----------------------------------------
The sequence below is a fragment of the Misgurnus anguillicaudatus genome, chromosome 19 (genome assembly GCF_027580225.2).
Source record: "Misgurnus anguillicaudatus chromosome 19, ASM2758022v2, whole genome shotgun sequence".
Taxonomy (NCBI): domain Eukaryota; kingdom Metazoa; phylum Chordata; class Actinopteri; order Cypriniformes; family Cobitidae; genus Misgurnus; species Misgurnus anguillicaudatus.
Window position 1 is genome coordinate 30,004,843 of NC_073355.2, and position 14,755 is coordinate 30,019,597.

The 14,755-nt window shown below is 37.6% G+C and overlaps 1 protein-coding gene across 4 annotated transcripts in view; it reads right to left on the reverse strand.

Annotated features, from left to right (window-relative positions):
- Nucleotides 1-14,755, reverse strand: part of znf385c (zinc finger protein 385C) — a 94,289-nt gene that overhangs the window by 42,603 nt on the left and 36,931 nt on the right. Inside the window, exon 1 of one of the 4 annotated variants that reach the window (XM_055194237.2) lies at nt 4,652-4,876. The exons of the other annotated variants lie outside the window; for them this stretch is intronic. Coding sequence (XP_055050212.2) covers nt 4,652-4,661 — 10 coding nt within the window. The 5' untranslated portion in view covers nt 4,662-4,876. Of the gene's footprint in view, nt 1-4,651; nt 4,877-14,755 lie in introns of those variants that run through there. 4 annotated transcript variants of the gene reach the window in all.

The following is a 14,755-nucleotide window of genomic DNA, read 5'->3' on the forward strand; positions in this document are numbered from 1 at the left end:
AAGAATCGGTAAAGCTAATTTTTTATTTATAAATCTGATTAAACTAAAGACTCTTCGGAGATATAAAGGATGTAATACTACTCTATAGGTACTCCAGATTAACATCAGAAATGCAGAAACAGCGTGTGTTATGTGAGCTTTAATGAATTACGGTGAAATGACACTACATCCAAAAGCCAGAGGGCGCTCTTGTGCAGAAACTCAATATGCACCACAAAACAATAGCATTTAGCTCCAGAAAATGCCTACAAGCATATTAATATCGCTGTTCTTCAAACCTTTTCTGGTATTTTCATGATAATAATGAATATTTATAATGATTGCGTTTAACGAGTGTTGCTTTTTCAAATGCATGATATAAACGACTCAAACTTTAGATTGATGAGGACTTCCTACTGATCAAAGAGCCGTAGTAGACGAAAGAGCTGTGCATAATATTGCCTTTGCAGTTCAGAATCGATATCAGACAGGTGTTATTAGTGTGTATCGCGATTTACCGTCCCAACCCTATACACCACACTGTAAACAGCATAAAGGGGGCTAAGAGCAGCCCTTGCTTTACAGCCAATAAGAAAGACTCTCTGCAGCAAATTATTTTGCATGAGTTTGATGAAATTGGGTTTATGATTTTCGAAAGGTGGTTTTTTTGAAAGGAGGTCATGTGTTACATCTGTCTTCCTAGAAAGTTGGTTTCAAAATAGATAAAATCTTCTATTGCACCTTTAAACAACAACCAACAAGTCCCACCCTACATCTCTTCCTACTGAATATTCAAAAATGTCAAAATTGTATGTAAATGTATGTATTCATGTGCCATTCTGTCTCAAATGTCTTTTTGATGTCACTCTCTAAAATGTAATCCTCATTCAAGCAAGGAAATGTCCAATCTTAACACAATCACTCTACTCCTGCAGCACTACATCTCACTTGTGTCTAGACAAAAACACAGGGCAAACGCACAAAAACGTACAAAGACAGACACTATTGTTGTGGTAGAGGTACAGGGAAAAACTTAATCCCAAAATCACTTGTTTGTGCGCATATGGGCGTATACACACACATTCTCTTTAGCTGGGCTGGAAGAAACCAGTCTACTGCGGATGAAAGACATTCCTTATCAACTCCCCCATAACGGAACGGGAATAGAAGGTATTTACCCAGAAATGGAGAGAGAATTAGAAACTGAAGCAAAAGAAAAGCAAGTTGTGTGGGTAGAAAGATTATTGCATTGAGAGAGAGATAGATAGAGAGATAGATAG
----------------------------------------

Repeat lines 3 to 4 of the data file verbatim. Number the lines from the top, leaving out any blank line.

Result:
Taxonomy (NCBI): domain Eukaryota; kingdom Metazoa; phylum Chordata; class Actinopteri; order Cypriniformes; family Cobitidae; genus Misgurnus; species Misgurnus anguillicaudatus.
Window position 1 is genome coordinate 30,004,843 of NC_073355.2, and position 14,755 is coordinate 30,019,597.